2. Lack of legislation: Although technology law and intellectual property rights (IPR) are widespread in today’s world, there is a lack of concise laws, rules, and regulations on the issue, resulting in difficult circumstances.
  3. Piracy: Even with IP protection, it may be impossible to prevent someone from replicating the inventory work. People tend to mimic or reproduce something since the consequences are not severe.


  1. Protect unauthorizes use: One may employ intellectual property protection to prevent unauthorised usage of your intellectual property and works. Moreover, IPR protection offers your company a competitive advantage over competitors.
  2. Increases goodwill: IPR increases the value of your organisation and provides options for cooperation and revenue generation, such as entering into licencing agreements to exploit/work the invention/work.
  3. Customer satisfaction: IPR promotes your brand and increases its value. Consumers, for example, begin recognising your items with a distinctive logo or registered brand.


To summarise, intellectual property in the pharmaceutical sector serves more than only maximising revenues and maintaining market competitiveness. Intellectual property rights protection aids in the creation and accessibility of new, innovative goods, as well as the building of a robust and effective public health infrastructure. The discovery of new drugs is expensive, and without funds to support research, new treatments would take longer to enter the market. It requires money to develop items and ensure their safety for both humans and animals. Intellectual property facilitates the development of novel ideas into potential new medications. One advantage of intellectual property in this industry is that trademark and patent systems allow authorities to check the quality of drug items on the market. These safeguards enable authorities to take preventative efforts to halt the sale of counterfeit drugs. Governments would find it difficult to guarantee the security of pharmaceuticals crossing their borders without such protections[11]. Intellectual property also has the benefit of encouraging innovative businesses to enter the market, hastening the development of novel products but one should never forget it too comes with disadvantages and one needs to balance it out[12].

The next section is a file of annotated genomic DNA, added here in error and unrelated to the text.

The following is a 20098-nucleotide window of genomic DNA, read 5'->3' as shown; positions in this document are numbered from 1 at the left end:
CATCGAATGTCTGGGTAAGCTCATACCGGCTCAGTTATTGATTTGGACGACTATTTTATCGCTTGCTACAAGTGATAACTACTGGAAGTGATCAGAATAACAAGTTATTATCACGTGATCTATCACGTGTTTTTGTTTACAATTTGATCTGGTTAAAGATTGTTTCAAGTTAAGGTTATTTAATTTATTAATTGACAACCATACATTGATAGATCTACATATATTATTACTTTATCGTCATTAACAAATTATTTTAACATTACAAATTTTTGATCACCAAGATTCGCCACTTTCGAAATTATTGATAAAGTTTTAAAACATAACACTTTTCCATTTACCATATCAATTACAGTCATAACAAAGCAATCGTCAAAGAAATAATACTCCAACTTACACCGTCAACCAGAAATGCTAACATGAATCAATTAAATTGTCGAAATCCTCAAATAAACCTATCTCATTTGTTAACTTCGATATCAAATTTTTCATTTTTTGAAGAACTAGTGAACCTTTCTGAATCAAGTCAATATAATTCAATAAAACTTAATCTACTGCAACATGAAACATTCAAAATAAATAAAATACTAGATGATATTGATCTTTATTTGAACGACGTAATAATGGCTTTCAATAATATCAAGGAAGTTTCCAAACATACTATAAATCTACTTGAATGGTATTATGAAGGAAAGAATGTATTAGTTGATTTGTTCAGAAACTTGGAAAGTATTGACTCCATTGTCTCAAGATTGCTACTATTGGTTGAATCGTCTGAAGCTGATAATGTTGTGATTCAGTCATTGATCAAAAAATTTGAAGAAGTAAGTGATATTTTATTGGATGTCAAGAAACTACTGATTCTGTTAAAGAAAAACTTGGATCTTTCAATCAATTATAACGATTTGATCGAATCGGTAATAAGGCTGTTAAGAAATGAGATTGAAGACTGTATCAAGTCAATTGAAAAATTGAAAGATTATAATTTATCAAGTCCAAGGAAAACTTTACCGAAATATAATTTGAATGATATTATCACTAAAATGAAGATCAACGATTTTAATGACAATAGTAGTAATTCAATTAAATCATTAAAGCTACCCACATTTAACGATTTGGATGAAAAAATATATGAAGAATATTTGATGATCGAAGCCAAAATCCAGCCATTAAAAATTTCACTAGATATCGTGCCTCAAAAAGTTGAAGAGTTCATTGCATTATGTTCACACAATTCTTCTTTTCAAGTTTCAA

Author(s) Name: Tarang Arora (Maharashtra National Law University, Nagpur)


[1] Yukta Singh, ‘Emerging Trends in the IPR Regime’ (2020) 3 Int’l JL Mgmt & Human 1864

[2] F. M. Scherer, ‘The Pharmaceutical Industry and World Intellectual Property Standards’ (2000) 53 Vand L Rev 2245

[3] Ritika Sharma, ‘Pharmaceutical Patents and Their Impact on Indian Pharmaceutical Industry’ (2019) 2 Int’l JL Mgmt & Human 400

[4]Saptarshi Ghosh, ‘An Examination of the Compulsory Licensing Provision under TRIPS in Relation to Access to Cheap Generic Medicines within a Human Rights Framework’ (2006) 2 J Islamic St Prac Int’l L 46

[5] Stacey B. Lee, ‘Pharmaceutical and Intellectual Property’ (2013) 34 J Legal Med 149

[6] Gerald Dworkin, ‘Patents relating to Methods of Medical Treatment’ (2001) 6 Int’l Intell Prop L & Pol’y 12-1

[7] Cindy Bors , Andrew Christie, Daniel Gervais & Ellen Wright Clayton, ‘Improving Access to Medicines in LowIncome Countries: A Review of Mechanisms’ (2015) 18 J World Intell Prop 1

[8] Cipla Limited v M.K. Pharmaceuticals MIPR (2007) (3) 170

[9]Kaviraj Pandit Durga Dutt Sharma v Navaratna Pharmaceutical Laboratories (1965) AIR SC 980

[10] Astra-Idl Limited v Ttk Pharma Limited (1992) Bom 35

[11] Daya Shanker, ‘India, the Pharmaceutical Industry and the Validity of TRIPS’ (2002) 5 J World Intell Prop 315

[12] Timothy Bazzle, ‘Pharmacy of the Developing World: Reconciling Intellectual Property Rights in India with the Right to Health: TRIPS, India’s Patent System and Essential Medicines’ (2011) 42 Geo J Int’l L 785